The difference between someone who is financially secure and someone who is not, often has more to do with avoiding wealth destruction than earning a bigger salary or receiving a windfall.
As the saying goes, “a fool and his money are easily parted.” Smart money choices are a great predictor of financial success. If you want to be financially free, you need to avoid the following wealth-destroying behaviours.
Spending your future savings
When you start working it is so easy to maximise your credit and buy everything you want now.
The problem is that you will pay it back and then some. You will spend the next several years paying off things from the past, leaving you with no money to start saving for the dreams you really want to achieve.
Not preparing for emergencies
Emergencies and unexpected expenses are the number one reason people fall into debt.
A big catastrophe like losing your job, crashing your car or getting sick can wipe out your savings.
If you want to protect your wealth, have an emergency fund for those day-to-day unexpected events and take out insurance for those less frequent, but greater financial catastrophes.
Spending too much on that wedding
There are so many things you will want to do as a married couple, like buy a home, travel and start a family.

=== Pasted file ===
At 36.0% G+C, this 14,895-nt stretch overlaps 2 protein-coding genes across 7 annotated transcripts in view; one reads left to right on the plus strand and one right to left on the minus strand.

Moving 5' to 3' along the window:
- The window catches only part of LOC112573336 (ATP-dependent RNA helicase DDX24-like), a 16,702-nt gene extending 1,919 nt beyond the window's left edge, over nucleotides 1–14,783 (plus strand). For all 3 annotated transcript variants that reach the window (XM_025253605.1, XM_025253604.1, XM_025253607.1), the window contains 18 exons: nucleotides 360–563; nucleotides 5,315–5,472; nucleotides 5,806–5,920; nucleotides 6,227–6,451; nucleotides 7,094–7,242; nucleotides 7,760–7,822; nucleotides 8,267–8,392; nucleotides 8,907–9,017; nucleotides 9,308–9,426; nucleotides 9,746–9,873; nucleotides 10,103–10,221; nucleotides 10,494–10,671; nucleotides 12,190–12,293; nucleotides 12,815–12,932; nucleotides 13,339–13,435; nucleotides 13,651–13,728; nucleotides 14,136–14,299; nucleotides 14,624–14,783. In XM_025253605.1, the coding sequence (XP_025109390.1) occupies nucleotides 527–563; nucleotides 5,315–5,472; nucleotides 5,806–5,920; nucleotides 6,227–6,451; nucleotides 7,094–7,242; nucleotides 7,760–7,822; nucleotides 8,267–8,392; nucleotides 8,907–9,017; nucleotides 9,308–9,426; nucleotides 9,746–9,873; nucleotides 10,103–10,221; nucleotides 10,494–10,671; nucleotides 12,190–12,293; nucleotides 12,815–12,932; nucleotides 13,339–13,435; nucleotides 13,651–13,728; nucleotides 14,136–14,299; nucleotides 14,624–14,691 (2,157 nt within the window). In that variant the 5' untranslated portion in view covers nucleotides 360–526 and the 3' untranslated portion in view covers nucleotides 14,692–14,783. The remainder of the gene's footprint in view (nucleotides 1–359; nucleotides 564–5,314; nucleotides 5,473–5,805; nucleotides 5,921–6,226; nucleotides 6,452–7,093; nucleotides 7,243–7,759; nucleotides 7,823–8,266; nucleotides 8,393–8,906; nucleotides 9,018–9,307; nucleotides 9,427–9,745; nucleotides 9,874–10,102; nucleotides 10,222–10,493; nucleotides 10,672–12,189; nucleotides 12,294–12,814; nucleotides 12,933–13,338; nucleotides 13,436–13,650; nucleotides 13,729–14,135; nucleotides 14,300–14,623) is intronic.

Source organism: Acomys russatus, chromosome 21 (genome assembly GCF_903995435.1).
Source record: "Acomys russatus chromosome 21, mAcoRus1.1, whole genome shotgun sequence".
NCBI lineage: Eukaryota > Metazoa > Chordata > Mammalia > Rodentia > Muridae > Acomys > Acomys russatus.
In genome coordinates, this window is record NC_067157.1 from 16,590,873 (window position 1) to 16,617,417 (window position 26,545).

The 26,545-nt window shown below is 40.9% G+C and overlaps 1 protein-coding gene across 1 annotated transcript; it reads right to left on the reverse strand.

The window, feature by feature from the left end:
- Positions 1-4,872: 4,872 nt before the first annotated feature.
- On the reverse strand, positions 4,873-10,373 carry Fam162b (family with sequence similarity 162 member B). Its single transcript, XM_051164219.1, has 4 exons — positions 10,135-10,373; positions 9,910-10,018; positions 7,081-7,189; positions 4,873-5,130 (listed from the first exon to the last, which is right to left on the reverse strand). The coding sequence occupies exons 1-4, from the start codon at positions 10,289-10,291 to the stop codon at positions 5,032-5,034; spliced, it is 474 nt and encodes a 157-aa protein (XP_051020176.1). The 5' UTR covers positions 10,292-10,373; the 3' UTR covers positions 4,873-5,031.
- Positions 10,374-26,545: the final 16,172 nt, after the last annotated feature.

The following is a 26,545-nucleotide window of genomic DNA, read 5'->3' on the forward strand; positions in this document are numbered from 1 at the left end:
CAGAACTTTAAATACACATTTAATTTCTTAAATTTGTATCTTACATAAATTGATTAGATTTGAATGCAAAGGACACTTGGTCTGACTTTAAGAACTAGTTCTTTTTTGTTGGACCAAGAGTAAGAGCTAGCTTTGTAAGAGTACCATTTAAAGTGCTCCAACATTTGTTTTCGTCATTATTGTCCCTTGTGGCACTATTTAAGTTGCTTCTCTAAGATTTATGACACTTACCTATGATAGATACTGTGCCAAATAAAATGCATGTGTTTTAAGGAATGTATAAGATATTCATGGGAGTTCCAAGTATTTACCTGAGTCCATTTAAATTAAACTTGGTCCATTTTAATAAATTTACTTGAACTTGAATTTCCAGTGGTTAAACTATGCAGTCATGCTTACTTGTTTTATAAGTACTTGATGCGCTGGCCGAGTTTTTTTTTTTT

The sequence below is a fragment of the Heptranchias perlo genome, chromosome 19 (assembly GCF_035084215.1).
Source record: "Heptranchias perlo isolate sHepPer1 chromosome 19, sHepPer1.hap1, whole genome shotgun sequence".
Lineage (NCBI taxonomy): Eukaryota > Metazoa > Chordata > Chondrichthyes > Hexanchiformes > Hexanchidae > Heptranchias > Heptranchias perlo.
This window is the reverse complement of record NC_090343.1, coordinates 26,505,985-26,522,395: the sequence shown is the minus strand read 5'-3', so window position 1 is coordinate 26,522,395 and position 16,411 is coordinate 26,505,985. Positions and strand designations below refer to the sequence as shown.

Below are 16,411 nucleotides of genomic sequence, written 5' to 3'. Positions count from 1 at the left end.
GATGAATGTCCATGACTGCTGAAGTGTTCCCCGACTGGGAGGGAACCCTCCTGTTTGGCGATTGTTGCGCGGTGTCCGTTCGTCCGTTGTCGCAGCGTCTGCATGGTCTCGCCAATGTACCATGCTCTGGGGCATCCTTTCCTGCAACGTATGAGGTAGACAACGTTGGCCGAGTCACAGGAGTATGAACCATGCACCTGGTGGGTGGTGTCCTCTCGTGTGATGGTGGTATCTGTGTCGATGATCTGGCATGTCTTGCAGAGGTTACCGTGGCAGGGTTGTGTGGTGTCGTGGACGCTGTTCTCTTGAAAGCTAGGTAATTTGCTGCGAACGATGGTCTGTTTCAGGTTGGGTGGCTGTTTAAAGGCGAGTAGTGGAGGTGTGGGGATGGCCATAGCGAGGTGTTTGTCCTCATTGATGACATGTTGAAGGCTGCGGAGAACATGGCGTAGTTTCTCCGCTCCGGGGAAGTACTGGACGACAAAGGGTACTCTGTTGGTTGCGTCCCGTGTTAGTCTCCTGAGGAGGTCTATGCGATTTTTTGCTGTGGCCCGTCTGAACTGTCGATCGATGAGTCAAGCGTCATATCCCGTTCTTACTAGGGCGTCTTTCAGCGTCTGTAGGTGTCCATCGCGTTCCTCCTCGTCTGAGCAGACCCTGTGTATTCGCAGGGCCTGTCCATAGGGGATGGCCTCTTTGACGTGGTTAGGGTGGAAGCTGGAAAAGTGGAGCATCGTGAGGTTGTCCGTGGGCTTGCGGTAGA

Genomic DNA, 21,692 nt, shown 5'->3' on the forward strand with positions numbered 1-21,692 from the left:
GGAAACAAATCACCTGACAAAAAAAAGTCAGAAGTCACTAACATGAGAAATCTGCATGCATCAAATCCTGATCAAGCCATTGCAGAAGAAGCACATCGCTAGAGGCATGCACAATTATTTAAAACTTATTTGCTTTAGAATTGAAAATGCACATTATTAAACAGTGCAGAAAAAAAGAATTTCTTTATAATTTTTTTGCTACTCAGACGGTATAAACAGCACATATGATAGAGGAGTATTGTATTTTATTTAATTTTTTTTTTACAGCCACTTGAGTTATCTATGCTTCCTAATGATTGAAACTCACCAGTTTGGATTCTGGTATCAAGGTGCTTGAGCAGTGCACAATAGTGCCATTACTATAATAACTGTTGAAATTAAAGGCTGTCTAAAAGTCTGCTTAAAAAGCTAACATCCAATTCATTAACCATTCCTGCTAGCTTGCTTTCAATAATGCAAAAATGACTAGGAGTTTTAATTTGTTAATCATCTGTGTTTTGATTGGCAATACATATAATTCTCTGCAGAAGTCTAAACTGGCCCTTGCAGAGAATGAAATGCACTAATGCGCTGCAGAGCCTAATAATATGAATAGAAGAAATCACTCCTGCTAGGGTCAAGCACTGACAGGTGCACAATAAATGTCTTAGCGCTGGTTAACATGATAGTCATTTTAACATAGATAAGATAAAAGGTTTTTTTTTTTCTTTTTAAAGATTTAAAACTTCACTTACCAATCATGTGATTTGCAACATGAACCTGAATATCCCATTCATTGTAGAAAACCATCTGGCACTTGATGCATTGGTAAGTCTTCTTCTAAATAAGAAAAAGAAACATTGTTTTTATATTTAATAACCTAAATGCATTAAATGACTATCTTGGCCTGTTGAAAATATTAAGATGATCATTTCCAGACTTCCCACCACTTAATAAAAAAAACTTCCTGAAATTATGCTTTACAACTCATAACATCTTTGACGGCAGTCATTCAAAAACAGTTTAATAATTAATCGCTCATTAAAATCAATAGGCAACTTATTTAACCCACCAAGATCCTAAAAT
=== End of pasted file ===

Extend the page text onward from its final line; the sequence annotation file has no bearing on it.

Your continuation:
If you wiped out your savings, or worse, took out debt to pay for the wedding, you will find your dreams of a married life becoming a financial nightmare.
Financial stress is the number one cause of divorce, so don’t let your special day ruin the very thing it is supposed to celebrate.
Cashing in when moving jobs
Every time you change jobs and cash out your retirement savings, you set your retirement date back several years.
If you cash in at the age of 30, you reduce your retirement income by one-third. In order to play catch-up you would either have to increase your retirement contribution by 22% or delay your retirement by five years.
The earlier you start and the longer you leave your money, the less you actually need to save.
Investing too conservatively
There are simply not enough paycheques before retirement to fund your retirement years, so you have to invest in an asset that will grow above the rate of inflation.
If you put 15% of your salary away each month, but simply put it in a jar in the kitchen, inflation would erode those savings to the extent that you would only have two years of your annual salary available at retirement.
If you invested the money in a money market account earning in line with inflation, you would have only 6 times your annual salary.
If, however, you invest 15% of your salary for 40 years in a balanced fund with an average return of 5 percentage points above inflation, you would have 17 times your annual salary on retirement.
This article first appeared in City Press.